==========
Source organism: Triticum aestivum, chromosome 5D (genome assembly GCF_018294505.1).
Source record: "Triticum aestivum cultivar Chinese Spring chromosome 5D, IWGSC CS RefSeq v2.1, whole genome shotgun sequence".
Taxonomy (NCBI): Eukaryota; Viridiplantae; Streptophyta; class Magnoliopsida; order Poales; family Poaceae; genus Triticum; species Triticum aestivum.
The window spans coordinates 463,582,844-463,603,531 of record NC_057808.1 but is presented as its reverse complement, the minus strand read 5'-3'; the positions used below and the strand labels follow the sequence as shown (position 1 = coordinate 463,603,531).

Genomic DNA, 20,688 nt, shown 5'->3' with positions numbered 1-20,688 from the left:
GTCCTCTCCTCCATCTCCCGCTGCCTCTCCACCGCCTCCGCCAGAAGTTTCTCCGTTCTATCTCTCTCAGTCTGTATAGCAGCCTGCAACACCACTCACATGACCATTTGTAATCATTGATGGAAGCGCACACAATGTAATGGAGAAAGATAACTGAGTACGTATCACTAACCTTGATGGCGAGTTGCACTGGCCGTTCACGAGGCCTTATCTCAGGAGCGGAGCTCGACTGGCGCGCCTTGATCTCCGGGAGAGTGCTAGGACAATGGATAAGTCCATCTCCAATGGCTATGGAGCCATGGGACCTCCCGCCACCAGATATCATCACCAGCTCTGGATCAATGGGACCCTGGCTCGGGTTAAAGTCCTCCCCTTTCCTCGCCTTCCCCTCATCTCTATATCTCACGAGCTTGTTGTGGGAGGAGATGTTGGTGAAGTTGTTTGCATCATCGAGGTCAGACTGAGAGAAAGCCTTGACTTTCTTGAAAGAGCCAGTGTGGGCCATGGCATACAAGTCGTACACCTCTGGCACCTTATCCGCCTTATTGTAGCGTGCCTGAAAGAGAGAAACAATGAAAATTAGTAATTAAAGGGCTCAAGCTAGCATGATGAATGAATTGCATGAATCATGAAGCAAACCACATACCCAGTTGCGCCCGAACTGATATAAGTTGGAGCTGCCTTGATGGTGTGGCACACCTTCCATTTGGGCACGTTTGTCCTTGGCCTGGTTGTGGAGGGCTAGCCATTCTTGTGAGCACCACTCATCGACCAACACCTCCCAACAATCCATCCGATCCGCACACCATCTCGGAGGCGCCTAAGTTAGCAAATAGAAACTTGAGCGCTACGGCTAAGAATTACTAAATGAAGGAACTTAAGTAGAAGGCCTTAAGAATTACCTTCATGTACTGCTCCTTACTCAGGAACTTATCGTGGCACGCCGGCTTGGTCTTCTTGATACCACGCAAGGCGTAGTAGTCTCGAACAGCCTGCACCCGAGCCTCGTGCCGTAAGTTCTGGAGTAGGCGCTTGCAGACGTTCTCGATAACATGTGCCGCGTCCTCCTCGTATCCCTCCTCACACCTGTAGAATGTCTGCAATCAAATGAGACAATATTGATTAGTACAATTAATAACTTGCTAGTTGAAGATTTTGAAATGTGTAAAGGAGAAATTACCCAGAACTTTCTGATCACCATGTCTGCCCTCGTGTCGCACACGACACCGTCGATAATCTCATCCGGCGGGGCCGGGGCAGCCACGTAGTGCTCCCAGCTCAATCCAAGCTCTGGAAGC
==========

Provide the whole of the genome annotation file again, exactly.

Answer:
Source organism: Triticum aestivum, chromosome 5D (genome assembly GCF_018294505.1).
Source record: "Triticum aestivum cultivar Chinese Spring chromosome 5D, IWGSC CS RefSeq v2.1, whole genome shotgun sequence".
Taxonomy (NCBI): Eukaryota; Viridiplantae; Streptophyta; class Magnoliopsida; order Poales; family Poaceae; genus Triticum; species Triticum aestivum.
The window spans coordinates 463,582,844-463,603,531 of record NC_057808.1 but is presented as its reverse complement, the minus strand read 5'-3'; the positions used below and the strand labels follow the sequence as shown (position 1 = coordinate 463,603,531).

Genomic DNA, 20,688 nt, shown 5'->3' with positions numbered 1-20,688 from the left:
GTCCTCTCCTCCATCTCCCGCTGCCTCTCCACCGCCTCCGCCAGAAGTTTCTCCGTTCTATCTCTCTCAGTCTGTATAGCAGCCTGCAACACCACTCACATGACCATTTGTAATCATTGATGGAAGCGCACACAATGTAATGGAGAAAGATAACTGAGTACGTATCACTAACCTTGATGGCGAGTTGCACTGGCCGTTCACGAGGCCTTATCTCAGGAGCGGAGCTCGACTGGCGCGCCTTGATCTCCGGGAGAGTGCTAGGACAATGGATAAGTCCATCTCCAATGGCTATGGAGCCATGGGACCTCCCGCCACCAGATATCATCACCAGCTCTGGATCAATGGGACCCTGGCTCGGGTTAAAGTCCTCCCCTTTCCTCGCCTTCCCCTCATCTCTATATCTCACGAGCTTGTTGTGGGAGGAGATGTTGGTGAAGTTGTTTGCATCATCGAGGTCAGACTGAGAGAAAGCCTTGACTTTCTTGAAAGAGCCAGTGTGGGCCATGGCATACAAGTCGTACACCTCTGGCACCTTATCCGCCTTATTGTAGCGTGCCTGAAAGAGAGAAACAATGAAAATTAGTAATTAAAGGGCTCAAGCTAGCATGATGAATGAATTGCATGAATCATGAAGCAAACCACATACCCAGTTGCGCCCGAACTGATATAAGTTGGAGCTGCCTTGATGGTGTGGCACACCTTCCATTTGGGCACGTTTGTCCTTGGCCTGGTTGTGGAGGGCTAGCCATTCTTGTGAGCACCACTCATCGACCAACACCTCCCAACAATCCATCCGATCCGCACACCATCTCGGAGGCGCCTAAGTTAGCAAATAGAAACTTGAGCGCTACGGCTAAGAATTACTAAATGAAGGAACTTAAGTAGAAGGCCTTAAGAATTACCTTCATGTACTGCTCCTTACTCAGGAACTTATCGTGGCACGCCGGCTTGGTCTTCTTGATACCACGCAAGGCGTAGTAGTCTCGAACAGCCTGCACCCGAGCCTCGTGCCGTAAGTTCTGGAGTAGGCGCTTGCAGACGTTCTCGATAACATGTGCCGCGTCCTCCTCGTATCCCTCCTCACACCTGTAGAATGTCTGCAATCAAATGAGACAATATTGATTAGTACAATTAATAACTTGCTAGTTGAAGATTTTGAAATGTGTAAAGGAGAAATTACCCAGAACTTTCTGATCACCATGTCTGCCCTCGTGTCGCACACGACACCGTCGATAATCTCATCCGGCGGGGCCGGGGCAGCCACGTAGTGCTCCCAGCTCAATCCAAGCTCTGGAAGC